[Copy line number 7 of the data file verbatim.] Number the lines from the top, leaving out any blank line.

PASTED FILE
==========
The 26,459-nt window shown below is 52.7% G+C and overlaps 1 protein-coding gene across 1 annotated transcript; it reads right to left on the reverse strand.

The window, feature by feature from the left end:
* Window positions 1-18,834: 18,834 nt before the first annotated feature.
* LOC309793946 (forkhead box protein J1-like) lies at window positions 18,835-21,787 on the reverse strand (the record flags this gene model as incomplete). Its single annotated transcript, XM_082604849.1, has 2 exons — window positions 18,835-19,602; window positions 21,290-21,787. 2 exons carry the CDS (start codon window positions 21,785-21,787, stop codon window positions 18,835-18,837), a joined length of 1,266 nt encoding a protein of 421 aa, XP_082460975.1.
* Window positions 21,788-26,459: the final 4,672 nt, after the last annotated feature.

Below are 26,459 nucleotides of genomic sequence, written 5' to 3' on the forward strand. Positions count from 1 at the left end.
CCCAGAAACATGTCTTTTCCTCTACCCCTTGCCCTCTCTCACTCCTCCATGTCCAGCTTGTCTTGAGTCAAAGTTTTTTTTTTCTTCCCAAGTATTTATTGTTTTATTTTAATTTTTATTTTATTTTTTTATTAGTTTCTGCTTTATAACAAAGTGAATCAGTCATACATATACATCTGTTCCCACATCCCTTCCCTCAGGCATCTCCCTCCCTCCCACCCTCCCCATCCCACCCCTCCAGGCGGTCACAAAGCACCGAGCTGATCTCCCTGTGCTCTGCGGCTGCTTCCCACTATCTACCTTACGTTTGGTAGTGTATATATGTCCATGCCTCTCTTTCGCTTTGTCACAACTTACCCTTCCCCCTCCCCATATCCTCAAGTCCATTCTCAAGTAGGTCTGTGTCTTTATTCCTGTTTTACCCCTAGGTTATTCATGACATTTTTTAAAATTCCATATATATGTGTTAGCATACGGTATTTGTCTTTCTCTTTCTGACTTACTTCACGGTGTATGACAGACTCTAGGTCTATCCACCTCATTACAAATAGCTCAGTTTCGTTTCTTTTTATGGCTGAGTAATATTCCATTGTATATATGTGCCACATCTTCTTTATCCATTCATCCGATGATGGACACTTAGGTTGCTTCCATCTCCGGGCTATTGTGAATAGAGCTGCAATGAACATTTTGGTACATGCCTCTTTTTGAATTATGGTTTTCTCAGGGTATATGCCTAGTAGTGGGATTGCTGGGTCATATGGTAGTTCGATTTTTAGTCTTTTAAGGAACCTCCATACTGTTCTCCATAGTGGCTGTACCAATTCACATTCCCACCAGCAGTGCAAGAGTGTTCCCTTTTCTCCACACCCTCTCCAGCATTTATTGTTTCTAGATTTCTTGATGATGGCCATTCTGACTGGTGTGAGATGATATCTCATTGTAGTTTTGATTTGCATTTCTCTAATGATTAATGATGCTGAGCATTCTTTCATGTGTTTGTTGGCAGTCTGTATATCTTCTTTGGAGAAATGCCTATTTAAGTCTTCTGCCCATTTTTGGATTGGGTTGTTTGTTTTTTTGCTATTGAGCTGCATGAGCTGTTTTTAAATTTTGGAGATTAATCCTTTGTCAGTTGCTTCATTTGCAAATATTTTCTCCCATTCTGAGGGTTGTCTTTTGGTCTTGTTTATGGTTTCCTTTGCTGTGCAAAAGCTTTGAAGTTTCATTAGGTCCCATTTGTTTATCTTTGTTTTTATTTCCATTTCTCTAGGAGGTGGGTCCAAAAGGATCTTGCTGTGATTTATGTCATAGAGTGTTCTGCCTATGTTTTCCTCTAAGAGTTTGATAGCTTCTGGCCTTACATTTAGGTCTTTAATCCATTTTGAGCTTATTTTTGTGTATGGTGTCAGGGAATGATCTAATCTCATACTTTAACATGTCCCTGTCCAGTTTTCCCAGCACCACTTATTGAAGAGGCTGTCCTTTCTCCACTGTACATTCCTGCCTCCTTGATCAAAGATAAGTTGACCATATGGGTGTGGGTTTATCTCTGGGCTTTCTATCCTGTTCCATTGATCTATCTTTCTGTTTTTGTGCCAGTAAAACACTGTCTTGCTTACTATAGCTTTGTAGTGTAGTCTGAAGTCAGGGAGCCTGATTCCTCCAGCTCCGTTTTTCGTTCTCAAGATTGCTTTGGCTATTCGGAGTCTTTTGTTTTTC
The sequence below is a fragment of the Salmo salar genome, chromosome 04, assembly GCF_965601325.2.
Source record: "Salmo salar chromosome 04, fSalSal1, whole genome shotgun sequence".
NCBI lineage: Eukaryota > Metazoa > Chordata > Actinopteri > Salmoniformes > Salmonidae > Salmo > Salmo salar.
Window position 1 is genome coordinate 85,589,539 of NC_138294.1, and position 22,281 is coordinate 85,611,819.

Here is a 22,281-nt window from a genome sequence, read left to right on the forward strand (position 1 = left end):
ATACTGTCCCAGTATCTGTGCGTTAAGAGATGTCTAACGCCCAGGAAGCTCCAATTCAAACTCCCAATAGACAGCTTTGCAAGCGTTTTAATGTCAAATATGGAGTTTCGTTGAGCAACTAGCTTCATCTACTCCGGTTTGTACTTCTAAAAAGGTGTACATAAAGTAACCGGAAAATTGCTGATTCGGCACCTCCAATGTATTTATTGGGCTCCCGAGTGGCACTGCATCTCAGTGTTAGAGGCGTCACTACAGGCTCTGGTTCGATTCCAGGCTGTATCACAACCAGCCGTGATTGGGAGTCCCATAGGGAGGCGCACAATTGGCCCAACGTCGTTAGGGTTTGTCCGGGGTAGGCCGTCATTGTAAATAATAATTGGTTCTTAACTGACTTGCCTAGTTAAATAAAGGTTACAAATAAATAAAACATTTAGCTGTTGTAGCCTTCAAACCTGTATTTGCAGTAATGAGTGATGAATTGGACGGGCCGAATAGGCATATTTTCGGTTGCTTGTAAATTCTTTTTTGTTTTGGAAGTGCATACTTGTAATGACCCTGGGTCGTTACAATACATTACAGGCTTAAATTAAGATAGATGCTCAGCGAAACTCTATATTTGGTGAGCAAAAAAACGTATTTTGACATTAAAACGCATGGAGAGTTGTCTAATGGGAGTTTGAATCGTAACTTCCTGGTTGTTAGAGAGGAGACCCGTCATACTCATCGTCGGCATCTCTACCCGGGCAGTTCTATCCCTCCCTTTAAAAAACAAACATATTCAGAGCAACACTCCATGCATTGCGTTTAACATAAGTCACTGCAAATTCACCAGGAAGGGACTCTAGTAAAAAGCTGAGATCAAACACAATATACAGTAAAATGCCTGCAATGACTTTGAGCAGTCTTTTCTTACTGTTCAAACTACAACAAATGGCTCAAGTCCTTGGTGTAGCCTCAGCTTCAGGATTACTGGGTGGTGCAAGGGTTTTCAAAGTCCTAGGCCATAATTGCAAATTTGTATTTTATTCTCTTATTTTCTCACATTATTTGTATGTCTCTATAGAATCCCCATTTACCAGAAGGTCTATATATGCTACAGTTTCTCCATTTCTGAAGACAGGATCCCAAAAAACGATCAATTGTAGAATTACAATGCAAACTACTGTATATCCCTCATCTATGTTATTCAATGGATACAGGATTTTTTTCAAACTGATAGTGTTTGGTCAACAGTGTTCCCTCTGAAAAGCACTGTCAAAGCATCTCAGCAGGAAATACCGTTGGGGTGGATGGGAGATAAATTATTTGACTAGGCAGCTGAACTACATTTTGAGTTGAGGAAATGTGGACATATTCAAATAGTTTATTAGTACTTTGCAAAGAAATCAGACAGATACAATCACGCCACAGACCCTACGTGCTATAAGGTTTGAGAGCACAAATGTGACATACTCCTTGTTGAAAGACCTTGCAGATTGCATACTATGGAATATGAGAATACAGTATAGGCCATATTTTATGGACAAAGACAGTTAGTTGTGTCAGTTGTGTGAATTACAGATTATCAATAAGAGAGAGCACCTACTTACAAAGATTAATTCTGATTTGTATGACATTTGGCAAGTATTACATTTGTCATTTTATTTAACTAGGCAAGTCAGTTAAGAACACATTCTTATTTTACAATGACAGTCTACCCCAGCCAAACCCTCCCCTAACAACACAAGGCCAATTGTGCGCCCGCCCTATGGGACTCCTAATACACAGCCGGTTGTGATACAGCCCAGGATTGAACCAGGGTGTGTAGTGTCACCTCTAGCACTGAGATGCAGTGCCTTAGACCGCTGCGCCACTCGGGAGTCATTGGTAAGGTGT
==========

CCCAGAAACATGTCTTTTCCTCTACCCCTTGCCCTCTCTCACTCCTCCATGTCCAGCTTGTCTTGAGTCAAAGTTTTTTTTTTCTTCCCAAGTATTTATTGTTTTATTTTAATTTTTATTTTATTTTTTTATTAGTTTCTGCTTTATAACAAAGTGAATCAGTCATACATATACATCTGTTCCCACATCCCTTCCCTCAGGCATCTCCCTCCCTCCCACCCTCCCCATCCCACCCCTCCAGGCGGTCACAAAGCACCGAGCTGATCTCCCTGTGCTCTGCGGCTGCTTCCCACTATCTACCTTACGTTTGGTAGTGTATATATGTCCATGCCTCTCTTTCGCTTTGTCACAACTTACCCTTCCCCCTCCCCATATCCTCAAGTCCATTCTCAAGTAGGTCTGTGTCTTTATTCCTGTTTTACCCCTAGGTTATTCATGACATTTTTTAAAATTCCATATATATGTGTTAGCATACGGTATTTGTCTTTCTCTTTCTGACTTACTTCACGGTGTATGACAGACTCTAGGTCTATCCACCTCATTACAAATAGCTCAGTTTCGTTTCTTTTTATGGCTGAGTAATATTCCATTGTATATATGTGCCACATCTTCTTTATCCATTCATCCGATGATGGACACTTAGGTTGCTTCCATCTCCGGGCTATTGTGAATAGAGCTGCAATGAACATTTTGGTACATGCCTCTTTTTGAATTATGGTTTTCTCAGGGTATATGCCTAGTAGTGGGATTGCTGGGTCATATGGTAGTTCGATTTTTAGTCTTTTAAGGAACCTCCATACTGTTCTCCATAGTGGCTGTACCAATTCACATTCCCACCAGCAGTGCAAGAGTGTTCCCTTTTCTCCACACCCTCTCCAGCATTTATTGTTTCTAGATTTCTTGATGATGGCCATTCTGACTGGTGTGAGATGATATCTCATTGTAGTTTTGATTTGCATTTCTCTAATGATTAATGATGCTGAGCATTCTTTCATGTGTTTGTTGGCAGTCTGTATATCTTCTTTGGAGAAATGCCTATTTAAGTCTTCTGCCCATTTTTGGATTGGGTTGTTTGTTTTTTTGCTATTGAGCTGCATGAGCTGTTTTTAAATTTTGGAGATTAATCCTTTGTCAGTTGCTTCATTTGCAAATATTTTCTCCCATTCTGAGGGTTGTCTTTTGGTCTTGTTTATGGTTTCCTTTGCTGTGCAAAAGCTTTGAAGTTTCATTAGGTCCCATTTGTTTATCTTTGTTTTTATTTCCATTTCTCTAGGAGGTGGGTCCAAAAGGATCTTGCTGTGATTTATGTCATAGAGTGTTCTGCCTATGTTTTCCTCTAAGAGTTTGATAGCTTCTGGCCTTACATTTAGGTCTTTAATCCATTTTGAGCTTATTTTTGTGTATGGTGTCAGGGAATGATCTAATCTCATACTTTAACATGTCCCTGTCCAGTTTTCCCAGCACCACTTATTGAAGAGGCTGTCCTTTCTCCACTGTACATTCCTGCCTCCTTGATCAAAGATAAGTTGACCATATGGGTGTGGGTTTATCTCTGGGCTTTCTATCCTGTTCCATTGATCTATCTTTCTGTTTTTGTGCCAGTAAAACACTGTCTTGCTTACTATAGCTTTGTAGTGTAGTCTGAAGTCAGGGAGCCTGATTCCTCCAGCTCCGTTTTTCGTTCTCAAGATTGCTTTGGCTATTCGGAGTCTTTTGTTTTTC